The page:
Johnson’s “camouflaged No Deal” Brexit – some thoughts

Ex-Tory Chancellor Philip Hammond has described Boris Johnson’s proposals as a “heavily camouflaged No Deal” Brexit – and I think most of us who have read the details have come to the same view.

The hard right of the Tory Party who refused to back Theresa May’s deal are now almost unanimously in favour. Suspicious? We should be. Tory right-winger John Baron MP let the cat out of the bag at the weekend, saying: “Boris Johnson has torn up that backstop, which means that if the trade talks are not successful… up to December 2020 – that’s how long they could take, then we could leave on no-deal terms.”

Unlike Theresa May, Boris Johnson refuses to publish an economic impact assessment of his plans. That’s not because Johnson has suddenly gone shy, it’s because he’s got a good idea of what an assessment would say.

His proposals have been opposed by farmers, like the ones I met near Corwen on Friday, who know the lack of EU market access and the flooding of our market with inferior produce will mean the end for many Welsh farms. They’re opposed by the TUC who represent millions of workers because of what would happen to employment rights. They’re opposed by Make UK, the body representing business people in manufacturing and engineering, who are against a transition deal, which stretches to just 14 months, and the lack of commitments to maintaining the closest possible trading relationship with the EU. And they’re even opposed by the Tory Party’s former political partners in the DUP as they would create a border in the Irish Sea and lead to the breakup of the UK.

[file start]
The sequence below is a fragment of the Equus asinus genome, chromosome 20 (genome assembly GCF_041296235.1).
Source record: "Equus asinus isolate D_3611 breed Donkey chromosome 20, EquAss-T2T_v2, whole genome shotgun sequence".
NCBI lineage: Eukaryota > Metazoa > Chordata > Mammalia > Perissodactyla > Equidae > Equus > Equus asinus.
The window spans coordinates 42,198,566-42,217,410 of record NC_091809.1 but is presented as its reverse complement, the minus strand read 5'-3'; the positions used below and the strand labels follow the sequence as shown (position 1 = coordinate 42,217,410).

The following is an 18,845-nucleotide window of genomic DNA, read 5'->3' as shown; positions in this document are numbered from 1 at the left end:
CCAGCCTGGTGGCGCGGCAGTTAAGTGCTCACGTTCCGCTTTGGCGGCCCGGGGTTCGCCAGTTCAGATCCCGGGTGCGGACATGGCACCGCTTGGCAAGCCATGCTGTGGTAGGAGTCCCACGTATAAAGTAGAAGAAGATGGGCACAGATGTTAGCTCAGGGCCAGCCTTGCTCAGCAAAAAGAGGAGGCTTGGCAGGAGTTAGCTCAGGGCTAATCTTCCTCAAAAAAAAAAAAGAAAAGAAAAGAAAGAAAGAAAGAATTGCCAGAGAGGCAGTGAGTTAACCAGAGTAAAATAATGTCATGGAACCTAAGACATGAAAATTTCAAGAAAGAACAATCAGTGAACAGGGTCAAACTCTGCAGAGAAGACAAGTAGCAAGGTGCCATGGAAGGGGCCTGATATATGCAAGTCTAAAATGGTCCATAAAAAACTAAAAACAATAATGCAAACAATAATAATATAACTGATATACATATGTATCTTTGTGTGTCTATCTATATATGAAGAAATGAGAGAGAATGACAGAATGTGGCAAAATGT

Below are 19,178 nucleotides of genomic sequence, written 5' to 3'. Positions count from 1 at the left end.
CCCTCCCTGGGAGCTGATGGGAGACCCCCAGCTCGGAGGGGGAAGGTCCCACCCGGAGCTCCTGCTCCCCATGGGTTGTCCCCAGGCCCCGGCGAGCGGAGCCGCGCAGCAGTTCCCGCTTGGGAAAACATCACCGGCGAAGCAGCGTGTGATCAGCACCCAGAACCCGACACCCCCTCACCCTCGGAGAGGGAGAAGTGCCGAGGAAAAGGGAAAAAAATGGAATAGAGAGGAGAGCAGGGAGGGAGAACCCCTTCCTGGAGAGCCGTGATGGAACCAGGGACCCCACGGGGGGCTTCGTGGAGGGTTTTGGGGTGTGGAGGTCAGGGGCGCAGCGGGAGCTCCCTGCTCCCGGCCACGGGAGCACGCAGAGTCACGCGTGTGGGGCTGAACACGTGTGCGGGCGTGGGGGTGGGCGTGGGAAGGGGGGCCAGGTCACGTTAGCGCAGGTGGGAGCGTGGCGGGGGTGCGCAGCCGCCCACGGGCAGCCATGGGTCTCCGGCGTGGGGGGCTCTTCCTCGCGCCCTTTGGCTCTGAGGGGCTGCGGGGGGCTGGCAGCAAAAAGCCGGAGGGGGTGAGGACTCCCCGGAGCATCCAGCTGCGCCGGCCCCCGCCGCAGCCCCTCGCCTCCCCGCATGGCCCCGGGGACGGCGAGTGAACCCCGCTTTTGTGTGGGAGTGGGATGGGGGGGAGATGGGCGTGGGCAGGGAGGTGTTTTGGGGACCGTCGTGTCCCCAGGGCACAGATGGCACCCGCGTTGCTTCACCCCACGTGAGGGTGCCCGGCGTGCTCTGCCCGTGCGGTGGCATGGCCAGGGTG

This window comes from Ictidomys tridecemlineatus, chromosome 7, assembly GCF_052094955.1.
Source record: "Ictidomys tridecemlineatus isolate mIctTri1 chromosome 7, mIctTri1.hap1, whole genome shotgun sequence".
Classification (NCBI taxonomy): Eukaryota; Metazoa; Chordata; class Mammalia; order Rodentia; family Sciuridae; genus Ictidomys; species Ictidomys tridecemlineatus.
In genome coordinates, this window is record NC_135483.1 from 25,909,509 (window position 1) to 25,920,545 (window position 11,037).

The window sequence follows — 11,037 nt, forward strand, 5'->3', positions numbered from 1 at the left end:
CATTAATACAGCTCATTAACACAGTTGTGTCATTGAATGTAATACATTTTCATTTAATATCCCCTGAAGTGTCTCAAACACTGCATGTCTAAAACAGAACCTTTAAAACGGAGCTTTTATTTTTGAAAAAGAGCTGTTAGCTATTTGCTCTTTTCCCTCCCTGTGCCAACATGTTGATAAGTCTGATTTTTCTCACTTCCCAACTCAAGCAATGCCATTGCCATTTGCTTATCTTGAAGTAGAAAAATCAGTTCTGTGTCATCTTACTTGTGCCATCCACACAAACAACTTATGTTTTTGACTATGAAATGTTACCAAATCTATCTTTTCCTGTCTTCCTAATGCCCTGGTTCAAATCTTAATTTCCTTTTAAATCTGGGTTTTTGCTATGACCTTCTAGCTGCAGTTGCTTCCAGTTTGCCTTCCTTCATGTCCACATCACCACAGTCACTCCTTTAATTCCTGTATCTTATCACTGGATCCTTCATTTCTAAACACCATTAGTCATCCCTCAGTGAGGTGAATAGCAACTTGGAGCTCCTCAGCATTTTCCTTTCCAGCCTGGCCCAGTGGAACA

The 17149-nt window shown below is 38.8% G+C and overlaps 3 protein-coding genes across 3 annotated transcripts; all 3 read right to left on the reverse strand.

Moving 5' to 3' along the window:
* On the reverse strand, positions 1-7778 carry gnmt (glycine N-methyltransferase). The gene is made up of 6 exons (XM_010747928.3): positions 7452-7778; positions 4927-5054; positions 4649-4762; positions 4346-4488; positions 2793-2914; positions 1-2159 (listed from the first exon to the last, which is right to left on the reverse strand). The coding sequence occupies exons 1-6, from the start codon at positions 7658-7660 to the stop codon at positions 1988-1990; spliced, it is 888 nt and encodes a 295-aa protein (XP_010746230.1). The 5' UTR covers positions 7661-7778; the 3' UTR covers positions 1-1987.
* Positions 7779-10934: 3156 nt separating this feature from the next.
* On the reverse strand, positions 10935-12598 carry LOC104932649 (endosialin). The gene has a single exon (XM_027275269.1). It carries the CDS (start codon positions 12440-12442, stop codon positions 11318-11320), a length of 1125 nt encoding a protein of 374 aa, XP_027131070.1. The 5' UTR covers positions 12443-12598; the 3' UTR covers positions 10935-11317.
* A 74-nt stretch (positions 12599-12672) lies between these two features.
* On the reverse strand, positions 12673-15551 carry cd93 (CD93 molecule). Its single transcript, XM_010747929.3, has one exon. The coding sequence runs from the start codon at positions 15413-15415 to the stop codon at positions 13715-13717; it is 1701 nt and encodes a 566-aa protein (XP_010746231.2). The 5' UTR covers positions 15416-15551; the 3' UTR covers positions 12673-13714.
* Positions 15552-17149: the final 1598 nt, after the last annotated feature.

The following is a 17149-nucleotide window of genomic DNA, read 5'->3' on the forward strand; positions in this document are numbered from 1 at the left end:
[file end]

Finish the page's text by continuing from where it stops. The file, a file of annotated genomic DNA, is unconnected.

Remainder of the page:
As MP for Clwyd South, I have kept to my word. I’ve also been prepared to compromise, voting for some things even when they weren’t my preferred option. I voted to trigger Article 50 as I said I would and I voted for a Customs Union. And, as I said in the Wrexham.com online hustings before the 2017 General Election, “if the deal is rubbish, I won’t vote for it”.

But what’s quite clear now is that Boris Johnson’s Government isn’t prepared to compromise at all. They are pushing a hard Right, English nationalist agenda that would devastate workers’ rights and communities like ours. And Johnson and his gang are so extreme they’ve shown they’ll get rid of any elected Tory MP – like Antoinette Sandbach just across the border and ex-Attorney General Dominic Grieve – who stands up to their extremism.

What is being offered now was not offered by any campaign – Leave or Remain – in 2016.

If Boris Johnson genuinely believes his proposals are good for the UK, he should have the guts to put them directly to the people. If he does,

I will vote for a confirmatory referendum where the British people get to choose between Johnson and the status quo.

Susan Elan Jones MP (21/10/19)